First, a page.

9. October 2012
If you are in the market for a compact crossover sport utility vehicle, then the biggest mistake you can make is not considering the Mazda CX-5. Although the number of Mazda dealers in the U.S., some 640, is but a fraction of its competitors, go find one. Check this vehicle out. Drive it. Look at the exterior design. Look at the interior. Look at the numbers. Really look at the numbers.
You will be surprised.
You won’t be disappointed.
This vehicle includes the elements of Mazda’s SKYACTIV Technology.
A bit of a digression. I was recently among a group of people who write about the auto industry. We were at a conference. In the press room off the main hallway. And one of the reporters kept saying to himself but at a volume all could hear, “SKYACTIV Technology! SKYACTIV Technology! What the hell is SKYACTIV Technology?!” And he went on to mutter about his lack of understanding of the subject and how he was mystified by the name.
Arguably, it may not be the best name in the world. But the Mazda engineering team gets full marks for having the cleverness and the capability to provide the structure and the powertrain necessary to provide fuel efficiency (presumably, this is the “sky” part of the word, as in clean, blue skies by burning less gas) while maintaining more than a modicum of pep and power when one gets on the throttle (the “activ[e]” part of it.
Compared with Mazda’s own MZR 2.0-liter engine, which is no low-performer, the 2.0-liter engine used in the CX-5 is 10% lighter, has greater torque, provides better fuel economy, and produces fewer emissions. It has a 13:1 compression ratio, which is said to be the world’s highest for a mass-produced car. To get this, which helps with the fuel efficiency, it was necessary not only to redesign things like the pistons, but to have a new exhaust cycle for the engine.
The car as driven has a new six-speed automatic transmission. (There is also a new six-speed manual). This compact, light system operates like a dual-clutch transmission when the car is rolling at speeds above those characteristic of a parking lot; this means that it provides quick upshifts and rev-matched downshifts. Pronto. No lag. No waste. And this helps boost the vehicle’s fuel efficiency by as much as 7%.
So that’s the SKYACTIV-G engine. And the SKYACTIV-Drive transmission. There is the SKYACTIV-Chassis, where there is a front strut suspension and a multi-link setup in the rear, where all of the elements have been made light but robust, and the tuning is made so that the driver is involved in steering and braking the vehicle, active, not isolated.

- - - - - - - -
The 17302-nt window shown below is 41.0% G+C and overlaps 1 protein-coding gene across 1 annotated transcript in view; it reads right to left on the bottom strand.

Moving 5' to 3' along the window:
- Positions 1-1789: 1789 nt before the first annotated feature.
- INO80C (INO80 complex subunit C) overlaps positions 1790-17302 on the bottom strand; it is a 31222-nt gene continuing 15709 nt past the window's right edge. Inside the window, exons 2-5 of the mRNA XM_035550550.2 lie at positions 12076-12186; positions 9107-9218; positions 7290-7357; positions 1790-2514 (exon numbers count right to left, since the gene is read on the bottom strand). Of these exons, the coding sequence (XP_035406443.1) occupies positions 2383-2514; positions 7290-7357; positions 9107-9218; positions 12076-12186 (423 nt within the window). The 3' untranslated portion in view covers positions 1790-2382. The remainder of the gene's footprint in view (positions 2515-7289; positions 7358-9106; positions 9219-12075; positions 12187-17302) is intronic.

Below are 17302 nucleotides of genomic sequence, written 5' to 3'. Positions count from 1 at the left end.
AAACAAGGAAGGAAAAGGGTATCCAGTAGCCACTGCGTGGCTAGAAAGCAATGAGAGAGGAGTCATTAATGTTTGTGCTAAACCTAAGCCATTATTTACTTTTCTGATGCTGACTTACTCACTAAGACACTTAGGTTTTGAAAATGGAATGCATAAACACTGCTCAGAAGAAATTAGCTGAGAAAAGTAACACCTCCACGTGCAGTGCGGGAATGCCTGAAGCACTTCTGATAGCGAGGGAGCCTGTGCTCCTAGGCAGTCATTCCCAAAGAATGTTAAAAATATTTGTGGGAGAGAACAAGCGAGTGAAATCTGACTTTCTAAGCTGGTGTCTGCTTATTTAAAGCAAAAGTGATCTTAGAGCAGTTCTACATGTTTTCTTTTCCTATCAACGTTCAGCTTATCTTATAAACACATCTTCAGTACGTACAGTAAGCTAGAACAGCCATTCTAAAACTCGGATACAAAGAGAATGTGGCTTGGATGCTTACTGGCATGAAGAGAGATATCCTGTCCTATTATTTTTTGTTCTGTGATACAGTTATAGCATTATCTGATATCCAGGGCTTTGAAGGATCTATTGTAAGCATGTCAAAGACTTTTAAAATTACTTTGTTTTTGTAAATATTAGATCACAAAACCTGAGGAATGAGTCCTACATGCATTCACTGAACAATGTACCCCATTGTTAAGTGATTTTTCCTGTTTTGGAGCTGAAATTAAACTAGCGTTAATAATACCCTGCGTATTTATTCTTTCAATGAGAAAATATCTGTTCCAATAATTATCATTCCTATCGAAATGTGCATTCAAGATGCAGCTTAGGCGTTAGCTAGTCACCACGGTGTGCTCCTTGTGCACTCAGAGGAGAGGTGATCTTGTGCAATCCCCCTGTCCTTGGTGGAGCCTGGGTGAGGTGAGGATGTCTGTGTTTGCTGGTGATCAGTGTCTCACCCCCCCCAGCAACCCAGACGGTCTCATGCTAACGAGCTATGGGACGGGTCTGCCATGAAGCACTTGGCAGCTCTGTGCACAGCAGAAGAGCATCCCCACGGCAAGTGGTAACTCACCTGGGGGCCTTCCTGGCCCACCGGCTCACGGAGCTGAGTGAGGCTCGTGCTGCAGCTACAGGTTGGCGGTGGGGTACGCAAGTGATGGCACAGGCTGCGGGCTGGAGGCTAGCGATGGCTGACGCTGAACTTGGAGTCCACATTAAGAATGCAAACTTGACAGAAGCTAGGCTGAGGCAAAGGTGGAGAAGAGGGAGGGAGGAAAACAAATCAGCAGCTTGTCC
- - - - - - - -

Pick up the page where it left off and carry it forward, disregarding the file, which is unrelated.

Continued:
There is the SKYACTIV-Body, which essentially means light but strong. The body is 61% high-tensile steel. They even use 1,800-MPa ultra-high-strength steel for the rear bumper beams and claim to be the first to do it. What this means is that the beams are lighter by 10.6 lb. compared to what they otherwise might have been yet 20% stronger. Overall, the CX-5 body is 8% lighter than Mazda’s own comparable bodies.
“SKYACTIV Technology! SKYACTIV Technology! Why the hell wouldn’t you want a vehicle with SKYACTIV Technology?!”
This is a CUV. A nicely appointed CUV—with the stuff like pushbutton start and USB connectivity and seats that are comfortable and supportive. A vehicle with seriously sculpted sheet metal that is stylish without being outré. A CUV that won’t set land speed records, but which has more than enough power to get after it on the freeway ramp, which is where most compact CUVs seem to be wanting (let’s face it: this class of vehicle is one where the ramp is probably where the throttle is pushed the most, so that’s what really matters). A CUV that doesn’t isolate, but which doesn’t make you feel every pothole in the road (and around the Detroit metro, road surfaces are like proving grounds).
So while you’ll see more CUVs from other OEMs, you really ought to go look for this one if you’re at all interested in this category of vehicles—and it seems that a whole lot of people are.
Engine: 2.0-liter, DOHC, four cylinder
Material: Aluminum block and heads
Horsepower: 155 @ 6,000 rpm
Torque: 150 lb-ft @ 4,000 rpm
Transmission: Six-speed automatic
Wheelbase: 106.3 in.
Length: 178.7 in.
Width: 72.4 in.
Height: 65.7 in.
MSRP (version driven sans delivery): $28,295
EPA: 25/31/28 mpg city/highway/combined